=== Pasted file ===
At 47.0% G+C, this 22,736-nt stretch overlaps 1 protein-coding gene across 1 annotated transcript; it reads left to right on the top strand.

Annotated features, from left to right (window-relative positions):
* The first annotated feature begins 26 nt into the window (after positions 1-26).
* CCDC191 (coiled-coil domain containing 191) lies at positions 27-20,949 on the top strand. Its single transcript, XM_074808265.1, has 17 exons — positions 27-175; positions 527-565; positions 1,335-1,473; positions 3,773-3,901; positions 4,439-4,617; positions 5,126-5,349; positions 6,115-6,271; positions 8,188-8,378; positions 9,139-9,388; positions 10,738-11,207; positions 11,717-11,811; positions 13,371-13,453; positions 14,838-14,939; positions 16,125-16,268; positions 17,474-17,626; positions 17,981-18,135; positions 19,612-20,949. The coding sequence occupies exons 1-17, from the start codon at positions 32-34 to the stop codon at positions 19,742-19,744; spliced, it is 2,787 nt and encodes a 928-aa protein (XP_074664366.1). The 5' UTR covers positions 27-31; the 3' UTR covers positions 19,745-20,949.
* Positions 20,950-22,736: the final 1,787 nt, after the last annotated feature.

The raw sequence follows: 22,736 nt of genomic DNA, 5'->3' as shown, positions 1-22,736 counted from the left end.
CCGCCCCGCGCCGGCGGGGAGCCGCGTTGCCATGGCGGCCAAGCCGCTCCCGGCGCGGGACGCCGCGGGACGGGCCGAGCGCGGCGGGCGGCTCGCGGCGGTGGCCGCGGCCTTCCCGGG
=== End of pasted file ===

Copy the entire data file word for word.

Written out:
At 47.0% G+C, this 22,736-nt stretch overlaps 1 protein-coding gene across 1 annotated transcript; it reads left to right on the top strand.

Annotated features, from left to right (window-relative positions):
* The first annotated feature begins 26 nt into the window (after positions 1-26).
* CCDC191 (coiled-coil domain containing 191) lies at positions 27-20,949 on the top strand. Its single transcript, XM_074808265.1, has 17 exons — positions 27-175; positions 527-565; positions 1,335-1,473; positions 3,773-3,901; positions 4,439-4,617; positions 5,126-5,349; positions 6,115-6,271; positions 8,188-8,378; positions 9,139-9,388; positions 10,738-11,207; positions 11,717-11,811; positions 13,371-13,453; positions 14,838-14,939; positions 16,125-16,268; positions 17,474-17,626; positions 17,981-18,135; positions 19,612-20,949. The coding sequence occupies exons 1-17, from the start codon at positions 32-34 to the stop codon at positions 19,742-19,744; spliced, it is 2,787 nt and encodes a 928-aa protein (XP_074664366.1). The 5' UTR covers positions 27-31; the 3' UTR covers positions 19,745-20,949.
* Positions 20,950-22,736: the final 1,787 nt, after the last annotated feature.

The raw sequence follows: 22,736 nt of genomic DNA, 5'->3' as shown, positions 1-22,736 counted from the left end.
CCGCCCCGCGCCGGCGGGGAGCCGCGTTGCCATGGCGGCCAAGCCGCTCCCGGCGCGGGACGCCGCGGGACGGGCCGAGCGCGGCGGGCGGCTCGCGGCGGTGGCCGCGGCCTTCCCGGG